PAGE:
The recent news about the conservatorship of Britney Spears has brought the topic of conservatorship to the minds of many Americans. A common question is: What’s the difference between guardianship and conservatorship?
Difference Between Guardianship And Conservatorship
In general, both guardianship and conservatorship, allow one person (the guardian or conservator) to make decisions for another person (often called the “ward’). Guardianships, and conservatorships, are matters of state law. So, the definition of “guardianship” and “conservatorship” vary, depending on your state.
California Law On Guardianship And Conservatorship
In California, where Britney Spears’ conservatorship was granted, a conservatorship may only be granted if the ward is an adult, or if the ward is a married or divorced minor. In California, guardianship may only be granted if the ward is a minor who has never been married (though a statute allows a court to extend guardianship until age 21 if the ward needs a guardian for immigration purposes.)
To read the California law on guardianship and conservatorship, click here.
Oklahoma Law On Guardianship And Conservatorship
In Oklahoma (where I practice), guardianship may be granted if the ward is a minor, or if the ward is an incapacitated adult. In Oklahoma, a conservatorship may be given if the ward is physically incapacitated but not mentally incapacitated.
To read the Oklahoma law on guardianship and conservatorship, click here.
Uniform Probate Code (UPC)
In states that have adopted the Uniform Probate Code (UPC), a guardian has the power to manage the “person” of a minor or incapacitated person. A conservator has the power to manage the property of a protected person. Thus, in UPC states, a guardian may make personal decisions for the ward, such as choosing where the ward lives, and what medical care the ward will receive. A conservator may manage bank accounts, and transact business relating to the ward’s property. As of June 2022, eighteen U.S. states and the U.S. Virgin Islands have adopted the UPC.
In many states, statutes allow judges to craft guardianship or conservatorship orders specific to each case. Thus, the power that a guardian or conservator has in one case, may vary from the power that a guardian or conservator has in another case, depending on the facts of each case.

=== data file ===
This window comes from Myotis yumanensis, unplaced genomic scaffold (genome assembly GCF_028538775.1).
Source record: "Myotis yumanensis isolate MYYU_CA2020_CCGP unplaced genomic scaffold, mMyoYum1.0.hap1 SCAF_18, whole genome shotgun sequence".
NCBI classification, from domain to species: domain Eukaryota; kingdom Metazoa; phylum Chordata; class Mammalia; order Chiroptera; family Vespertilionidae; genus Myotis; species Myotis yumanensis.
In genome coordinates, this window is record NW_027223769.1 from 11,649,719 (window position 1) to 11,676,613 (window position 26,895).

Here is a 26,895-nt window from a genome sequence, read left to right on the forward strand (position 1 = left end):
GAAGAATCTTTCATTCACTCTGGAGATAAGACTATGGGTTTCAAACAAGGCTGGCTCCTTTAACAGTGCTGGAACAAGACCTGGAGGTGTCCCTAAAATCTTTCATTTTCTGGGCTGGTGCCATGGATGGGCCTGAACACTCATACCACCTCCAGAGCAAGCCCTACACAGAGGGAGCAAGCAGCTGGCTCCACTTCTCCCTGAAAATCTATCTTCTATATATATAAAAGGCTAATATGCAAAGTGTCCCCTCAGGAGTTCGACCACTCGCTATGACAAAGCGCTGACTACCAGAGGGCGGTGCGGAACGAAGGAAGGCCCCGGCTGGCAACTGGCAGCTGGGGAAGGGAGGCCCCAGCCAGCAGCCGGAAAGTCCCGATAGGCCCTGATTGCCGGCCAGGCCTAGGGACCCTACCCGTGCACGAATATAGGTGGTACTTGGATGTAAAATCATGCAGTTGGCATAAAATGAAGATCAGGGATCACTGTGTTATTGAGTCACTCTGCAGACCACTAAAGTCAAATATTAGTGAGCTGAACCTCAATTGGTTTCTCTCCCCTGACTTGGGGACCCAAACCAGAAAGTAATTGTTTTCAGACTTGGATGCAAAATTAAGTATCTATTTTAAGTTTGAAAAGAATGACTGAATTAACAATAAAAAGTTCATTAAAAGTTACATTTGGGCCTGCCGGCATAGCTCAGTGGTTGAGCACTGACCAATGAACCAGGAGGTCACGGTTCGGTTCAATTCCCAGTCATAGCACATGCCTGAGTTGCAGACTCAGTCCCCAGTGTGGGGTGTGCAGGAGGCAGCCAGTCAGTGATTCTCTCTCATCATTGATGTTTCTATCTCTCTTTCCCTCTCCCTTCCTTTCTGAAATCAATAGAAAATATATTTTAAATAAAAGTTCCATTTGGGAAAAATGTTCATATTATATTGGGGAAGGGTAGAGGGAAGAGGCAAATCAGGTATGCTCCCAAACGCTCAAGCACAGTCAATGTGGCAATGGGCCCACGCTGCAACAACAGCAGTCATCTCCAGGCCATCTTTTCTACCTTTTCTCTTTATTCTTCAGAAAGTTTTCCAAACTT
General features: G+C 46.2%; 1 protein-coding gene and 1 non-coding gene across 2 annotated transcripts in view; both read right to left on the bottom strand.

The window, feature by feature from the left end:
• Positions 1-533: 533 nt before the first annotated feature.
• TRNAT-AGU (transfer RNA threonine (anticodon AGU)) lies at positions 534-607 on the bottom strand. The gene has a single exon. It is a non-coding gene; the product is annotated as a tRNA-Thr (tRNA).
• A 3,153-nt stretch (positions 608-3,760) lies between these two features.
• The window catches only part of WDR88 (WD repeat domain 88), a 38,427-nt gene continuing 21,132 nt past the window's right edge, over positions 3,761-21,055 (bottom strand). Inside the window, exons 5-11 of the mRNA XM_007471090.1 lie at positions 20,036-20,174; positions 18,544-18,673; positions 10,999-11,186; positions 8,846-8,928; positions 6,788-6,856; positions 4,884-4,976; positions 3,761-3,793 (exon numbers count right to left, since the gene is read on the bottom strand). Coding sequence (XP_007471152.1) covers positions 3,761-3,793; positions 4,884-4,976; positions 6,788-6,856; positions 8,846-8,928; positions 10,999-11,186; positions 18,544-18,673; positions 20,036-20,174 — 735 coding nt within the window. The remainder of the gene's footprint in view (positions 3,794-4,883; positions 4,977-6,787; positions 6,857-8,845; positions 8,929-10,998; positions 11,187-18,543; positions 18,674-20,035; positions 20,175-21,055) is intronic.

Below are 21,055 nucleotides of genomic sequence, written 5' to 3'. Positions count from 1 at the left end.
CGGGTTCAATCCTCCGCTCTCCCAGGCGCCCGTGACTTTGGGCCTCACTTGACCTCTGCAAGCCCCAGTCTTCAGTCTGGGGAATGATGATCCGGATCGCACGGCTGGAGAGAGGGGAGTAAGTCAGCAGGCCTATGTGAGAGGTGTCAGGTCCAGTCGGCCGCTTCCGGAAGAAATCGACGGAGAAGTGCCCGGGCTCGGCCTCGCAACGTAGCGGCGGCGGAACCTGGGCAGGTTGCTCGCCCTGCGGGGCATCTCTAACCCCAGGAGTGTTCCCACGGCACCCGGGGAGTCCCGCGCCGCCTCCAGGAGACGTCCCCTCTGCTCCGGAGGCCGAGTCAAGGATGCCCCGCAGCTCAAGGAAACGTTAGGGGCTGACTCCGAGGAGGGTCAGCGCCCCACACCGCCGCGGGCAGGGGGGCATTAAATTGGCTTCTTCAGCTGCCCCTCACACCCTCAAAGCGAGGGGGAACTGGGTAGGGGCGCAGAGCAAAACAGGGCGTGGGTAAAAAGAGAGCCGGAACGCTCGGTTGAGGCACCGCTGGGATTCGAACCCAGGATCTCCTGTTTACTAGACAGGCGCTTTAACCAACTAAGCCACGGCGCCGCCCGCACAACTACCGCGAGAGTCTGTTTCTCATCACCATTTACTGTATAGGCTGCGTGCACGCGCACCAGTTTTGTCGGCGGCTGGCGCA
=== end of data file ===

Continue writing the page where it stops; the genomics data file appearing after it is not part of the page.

U.S. Supreme Court Decision
The U.S. Supreme Court has held that, because of the due process clause in the Constitution, the court must give a proposed ward notice, and an opportunity to object, before the court may appoint a guardian or conservator. Because the U.S. Supreme Court made this decision, every state must require that the ward be given notice and an opportunity to object, before the court appoints a guardian or conservator. Many states also require the proposed guardian or conservator to notify other persons, such as family members and government agencies assisting the ward, before the court appoints a guardian or conservator. Some states provide that, in an emergency, the court may appoint a guardian without notice, and then set a review hearing after proper notice has been given.
Although a state must allow the proposed ward an opportunity to object, a court may often still grant guardianship or conservatorship even if the proposed ward objects. However, in Oklahoma, where a conservator may be appointed only for a person who is physically but not mentally incapacitated, the proposed ward must consent before the court appoints a conservator.
If you are considering becoming the guardian or conservator of a loved one, make sure that you have qualified guardianship attorney. Because guardianship and conservatorship law is different in every state, make sure that your attorney is proficient in the guardianship and conservatorship law in your state. If you have a family member who is incapacitated, gaining the proper legal authority over them may be the most loving act you can do. Take care of your family!